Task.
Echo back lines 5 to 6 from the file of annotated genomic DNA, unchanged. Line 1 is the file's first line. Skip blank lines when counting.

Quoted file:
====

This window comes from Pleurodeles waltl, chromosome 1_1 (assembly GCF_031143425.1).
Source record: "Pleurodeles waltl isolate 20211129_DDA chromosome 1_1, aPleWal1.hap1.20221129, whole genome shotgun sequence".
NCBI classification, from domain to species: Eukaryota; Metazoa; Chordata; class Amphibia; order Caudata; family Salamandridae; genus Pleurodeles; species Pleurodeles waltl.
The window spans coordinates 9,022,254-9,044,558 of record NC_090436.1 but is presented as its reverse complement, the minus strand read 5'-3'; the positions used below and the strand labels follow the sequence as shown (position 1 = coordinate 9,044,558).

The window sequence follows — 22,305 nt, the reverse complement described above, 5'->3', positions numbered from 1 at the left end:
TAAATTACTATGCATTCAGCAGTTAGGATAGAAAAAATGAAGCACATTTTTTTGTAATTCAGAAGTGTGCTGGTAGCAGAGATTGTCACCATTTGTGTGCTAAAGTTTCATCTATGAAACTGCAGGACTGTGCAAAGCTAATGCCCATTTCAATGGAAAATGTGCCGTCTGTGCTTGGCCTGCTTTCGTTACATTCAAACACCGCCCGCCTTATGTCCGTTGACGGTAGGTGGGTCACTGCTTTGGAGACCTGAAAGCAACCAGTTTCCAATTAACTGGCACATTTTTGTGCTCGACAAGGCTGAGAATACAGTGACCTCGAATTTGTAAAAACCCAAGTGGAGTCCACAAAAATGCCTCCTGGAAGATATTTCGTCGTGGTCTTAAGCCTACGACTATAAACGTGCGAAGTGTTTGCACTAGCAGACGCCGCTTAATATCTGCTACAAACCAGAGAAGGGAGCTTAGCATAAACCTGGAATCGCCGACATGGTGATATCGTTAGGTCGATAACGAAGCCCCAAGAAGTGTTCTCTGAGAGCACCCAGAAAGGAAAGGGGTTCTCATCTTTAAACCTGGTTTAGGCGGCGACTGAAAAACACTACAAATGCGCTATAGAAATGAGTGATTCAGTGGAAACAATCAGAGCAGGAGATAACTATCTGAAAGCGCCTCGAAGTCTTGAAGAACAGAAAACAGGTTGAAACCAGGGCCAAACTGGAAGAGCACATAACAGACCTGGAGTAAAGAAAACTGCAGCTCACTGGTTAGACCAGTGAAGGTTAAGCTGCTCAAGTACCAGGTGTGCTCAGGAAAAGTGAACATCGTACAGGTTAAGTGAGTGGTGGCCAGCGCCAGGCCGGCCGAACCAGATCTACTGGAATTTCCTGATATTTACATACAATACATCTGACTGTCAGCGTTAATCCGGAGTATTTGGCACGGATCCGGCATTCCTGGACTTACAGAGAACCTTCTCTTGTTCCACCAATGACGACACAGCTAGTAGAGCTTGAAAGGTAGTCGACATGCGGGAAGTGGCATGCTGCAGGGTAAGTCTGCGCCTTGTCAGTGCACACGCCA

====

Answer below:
The window sequence follows — 22,305 nt, the reverse complement described above, 5'->3', positions numbered from 1 at the left end:
TAAATTACTATGCATTCAGCAGTTAGGATAGAAAAAATGAAGCACATTTTTTTGTAATTCAGAAGTGTGCTGGTAGCAGAGATTGTCACCATTTGTGTGCTAAAGTTTCATCTATGAAACTGCAGGACTGTGCAAAGCTAATGCCCATTTCAATGGAAAATGTGCCGTCTGTGCTTGGCCTGCTTTCGTTACATTCAAACACCGCCCGCCTTATGTCCGTTGACGGTAGGTGGGTCACTGCTTTGGAGACCTGAAAGCAACCAGTTTCCAATTAACTGGCACATTTTTGTGCTCGACAAGGCTGAGAATACAGTGACCTCGAATTTGTAAAAACCCAAGTGGAGTCCACAAAAATGCCTCCTGGAAGATATTTCGTCGTGGTCTTAAGCCTACGACTATAAACGTGCGAAGTGTTTGCACTAGCAGACGCCGCTTAATATCTGCTACAAACCAGAGAAGGGAGCTTAGCATAAACCTGGAATCGCCGACATGGTGATATCGTTAGGTCGATAACGAAGCCCCAAGAAGTGTTCTCTGAGAGCACCCAGAAAGGAAAGGGGTTCTCATCTTTAAACCTGGTTTAGGCGGCGACTGAAAAACACTACAAATGCGCTATAGAAATGAGTGATTCAGTGGAAACAATCAGAGCAGGAGATAACTATCTGAAAGCGCCTCGAAGTCTTGAAGAACAGAAAACAGGTTGAAACCAGGGCCAAACTGGAAGAGCACATAACAGACCTGGAGTAAAGAAAACTGCAGCTCACTGGTTAGACCAGTGAAGGTTAAGCTGCTCAAGTACCAGGTGTGCTCAGGAAAAGTGAACATCGTACAGGTTAAGTGAGTGGTGGCCAGCGCCAGGCCGGCCGAACCAGATCTACTGGAATTTCCTGATATTTACATACAATACATCTGACTGTCAGCGTTAATCCGGAGTATTTGGCACGGATCCGGCATTCCTGGACTTACAGAGAACCTTCTCTTGTTCCACCAATGACGACACAGCTAGTAGAGCTTGAAAGGTAGTCGACATGCGGGAAGTGGCATGCTGCAGGGTAAGTCTGCGCCTTGTCAGTGCACACGCCA